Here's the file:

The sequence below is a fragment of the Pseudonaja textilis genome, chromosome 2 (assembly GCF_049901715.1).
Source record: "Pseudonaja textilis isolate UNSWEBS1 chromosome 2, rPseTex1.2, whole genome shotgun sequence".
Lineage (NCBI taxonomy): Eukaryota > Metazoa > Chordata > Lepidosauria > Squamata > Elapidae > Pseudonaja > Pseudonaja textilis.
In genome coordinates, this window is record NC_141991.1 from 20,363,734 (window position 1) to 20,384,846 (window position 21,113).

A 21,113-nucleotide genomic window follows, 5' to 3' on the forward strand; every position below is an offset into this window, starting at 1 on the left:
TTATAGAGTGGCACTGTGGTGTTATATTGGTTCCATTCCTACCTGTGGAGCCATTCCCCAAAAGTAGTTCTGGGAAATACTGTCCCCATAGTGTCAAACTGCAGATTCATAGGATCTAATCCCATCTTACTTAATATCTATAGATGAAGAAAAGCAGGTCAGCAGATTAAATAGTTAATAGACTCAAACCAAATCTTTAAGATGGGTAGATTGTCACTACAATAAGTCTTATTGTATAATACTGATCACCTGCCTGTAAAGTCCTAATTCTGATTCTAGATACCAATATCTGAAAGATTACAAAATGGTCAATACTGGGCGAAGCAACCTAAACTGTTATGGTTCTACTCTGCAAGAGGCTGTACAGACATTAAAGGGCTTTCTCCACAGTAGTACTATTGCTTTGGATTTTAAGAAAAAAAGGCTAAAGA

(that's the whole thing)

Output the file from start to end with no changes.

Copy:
The sequence below is a fragment of the Pseudonaja textilis genome, chromosome 2 (assembly GCF_049901715.1).
Source record: "Pseudonaja textilis isolate UNSWEBS1 chromosome 2, rPseTex1.2, whole genome shotgun sequence".
Lineage (NCBI taxonomy): Eukaryota > Metazoa > Chordata > Lepidosauria > Squamata > Elapidae > Pseudonaja > Pseudonaja textilis.
In genome coordinates, this window is record NC_141991.1 from 20,363,734 (window position 1) to 20,384,846 (window position 21,113).

A 21,113-nucleotide genomic window follows, 5' to 3' on the forward strand; every position below is an offset into this window, starting at 1 on the left:
TTATAGAGTGGCACTGTGGTGTTATATTGGTTCCATTCCTACCTGTGGAGCCATTCCCCAAAAGTAGTTCTGGGAAATACTGTCCCCATAGTGTCAAACTGCAGATTCATAGGATCTAATCCCATCTTACTTAATATCTATAGATGAAGAAAAGCAGGTCAGCAGATTAAATAGTTAATAGACTCAAACCAAATCTTTAAGATGGGTAGATTGTCACTACAATAAGTCTTATTGTATAATACTGATCACCTGCCTGTAAAGTCCTAATTCTGATTCTAGATACCAATATCTGAAAGATTACAAAATGGTCAATACTGGGCGAAGCAACCTAAACTGTTATGGTTCTACTCTGCAAGAGGCTGTACAGACATTAAAGGGCTTTCTCCACAGTAGTACTATTGCTTTGGATTTTAAGAAAAAAAGGCTAAAGA